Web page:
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Natural Foods Merchandiser

Lessons from the Retail Store Tour

Click here to see more photos of the Retail Store Tour.

This morning I felt like one of the kids loading a bus and destined to be schooled. But the subject at hand wasn’t math, science or reading. Instead, I spent the day studying retail.

The Retail Store Tour is an Expo tradition in which local natural products store owners host visiting retailers, manufacturers and distributors who want to get a glimpse of another operation in action. “I love going on these tours to see the products, the store layout, the merchandising, especially with a guide to walk you through it,” says Mark Stayton, sales manager for Martindale’s Natural Market in Springfield, Penn.

Tour guides Summer Auerbach, chief operating officer of Louisville, Ky.-based Rainbow Blossom Natural Food Markets, and Cheryl Hughes, CN, owner of the Lancaster, Calif.-based The Whole Wheatery, led our group of 120 participants through four unique stores in southern California: Santa Monica Homeopathic Pharmacy, Co-opportunity, Rainbow Acres and Mother’s Market and Kitchen.

Denise DeGidio, manager of the Main Street Market in Rice Lake, Wisc., was on board to check out new personal care products. “I want to clean up our beauty section,” she says. “I also want to find a new makeup line. I feel like coming here helps me stay ahead.”

DebraTropp, chief of the farmers market and direct marketing research branch of the U.S. Department of Agriculture, found the tour visionary as well. “It’s good to see what’s happening in California, so then I know what the next wave will be,” she says. What’s in store? Pasture-raised meat and raw foods.

Each store had strengths worthy of emulation.

Santa Monica Homeopathic Pharmacy. “We treat staff like family,” says owner Bob Litvak, whose parents started the one-of-a-kind store in 1944. And staff members treat customers just as well. Homeopaths, nutritionists, Chinese herbalists and pharmacists (all called “technicians”) work one-on-one with customers, making suggestions rather than prescriptions, and referring them to third-party studies and books. “I like that they bridge the gap by pointing customers to literature,” says Carie Cave, who is helping a Kansas City-based Price Chopper build a natural products store within the store.

Co-opportunity. To carve out its niche in a competitive market, this 9,000-square-foot co-operative focuses its inventory on organic, local and seasonal products and stocks plenty of items from small, independent businesses. Once a month, the store offers 10 percent discounts to members. This year, Co-opportunity will remodel and expand what’s already an impressive deli. “It’s interesting to see a really big co-op,” says Degidio, whose co-op is about 1,200 square feet. “I’d love to carry more [raw products].”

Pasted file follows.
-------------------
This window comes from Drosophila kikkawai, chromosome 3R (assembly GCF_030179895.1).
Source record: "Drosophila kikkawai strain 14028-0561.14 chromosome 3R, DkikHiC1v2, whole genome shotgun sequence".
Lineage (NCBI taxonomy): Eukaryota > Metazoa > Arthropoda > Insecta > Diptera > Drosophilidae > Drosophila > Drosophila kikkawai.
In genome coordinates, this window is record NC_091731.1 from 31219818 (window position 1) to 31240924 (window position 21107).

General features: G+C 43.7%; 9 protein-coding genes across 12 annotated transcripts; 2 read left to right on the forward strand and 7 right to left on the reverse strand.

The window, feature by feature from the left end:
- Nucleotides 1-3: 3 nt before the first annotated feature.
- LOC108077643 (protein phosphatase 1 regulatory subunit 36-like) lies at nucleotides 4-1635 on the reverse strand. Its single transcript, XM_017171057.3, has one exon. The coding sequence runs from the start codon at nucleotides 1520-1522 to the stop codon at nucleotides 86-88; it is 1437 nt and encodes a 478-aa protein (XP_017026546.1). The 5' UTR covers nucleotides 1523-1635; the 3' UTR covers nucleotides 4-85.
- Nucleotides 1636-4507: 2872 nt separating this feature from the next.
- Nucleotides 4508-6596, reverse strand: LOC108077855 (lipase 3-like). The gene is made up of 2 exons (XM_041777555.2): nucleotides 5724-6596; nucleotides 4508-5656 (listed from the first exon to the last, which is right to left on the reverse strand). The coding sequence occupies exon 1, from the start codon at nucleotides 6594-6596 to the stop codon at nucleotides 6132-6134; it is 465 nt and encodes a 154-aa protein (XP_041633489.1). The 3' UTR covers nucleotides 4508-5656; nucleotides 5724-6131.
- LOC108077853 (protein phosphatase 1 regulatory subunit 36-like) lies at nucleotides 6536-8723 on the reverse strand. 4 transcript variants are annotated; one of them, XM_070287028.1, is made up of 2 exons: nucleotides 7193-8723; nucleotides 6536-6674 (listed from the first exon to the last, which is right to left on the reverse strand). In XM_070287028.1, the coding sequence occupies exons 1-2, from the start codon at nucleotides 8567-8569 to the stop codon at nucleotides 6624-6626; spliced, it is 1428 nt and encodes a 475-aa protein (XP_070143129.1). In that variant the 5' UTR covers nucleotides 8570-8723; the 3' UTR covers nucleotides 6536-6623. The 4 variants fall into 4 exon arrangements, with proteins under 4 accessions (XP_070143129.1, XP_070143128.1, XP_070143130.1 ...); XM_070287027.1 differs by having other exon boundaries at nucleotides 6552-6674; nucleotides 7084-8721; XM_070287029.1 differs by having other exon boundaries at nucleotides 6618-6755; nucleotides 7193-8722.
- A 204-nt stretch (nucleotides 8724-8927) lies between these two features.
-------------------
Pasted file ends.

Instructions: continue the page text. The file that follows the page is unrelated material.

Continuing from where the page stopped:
Rainbow Acres. After more than 30 years in business, owner Howard Pollack has become a legend in the natural products industry. And business continues to boom. Yesterday was the store’s biggest Wednesday ever, according to Pollack. To keep pace, Rainbow Acres offers closeouts (for example, Nature’s Gate changed its labels and so Pollack scooped up the old stock and put it on sale), does wholesale private label products (for example, nuts and such are packaged and distributed nationally) and sells homemade baked goods (the aroma wafting through the store made my mouth water). Visiting retailers appreciated Pollack's store savvy. They attributed Rainbow Acres' success, in part, to the store's unique location, situated between upscale and downscale neighborhoods. And Pollack; his charisma draws in customers, and his prices keep them coming back.

Mother’s Market and Kitchen. Although Mother’s limits in-store photography, one word can describe the store: big. Get the picture? The store is large enough to have several aisles devoted to wheat- and gluten-free products, a hot bar, deli, juice bar, salad bar and more, more, more.

And at the end of the tour, I think that’s exactly what we wanted … more, more, more. For a photographic tour, check out the Retail Store Tour Gallery.

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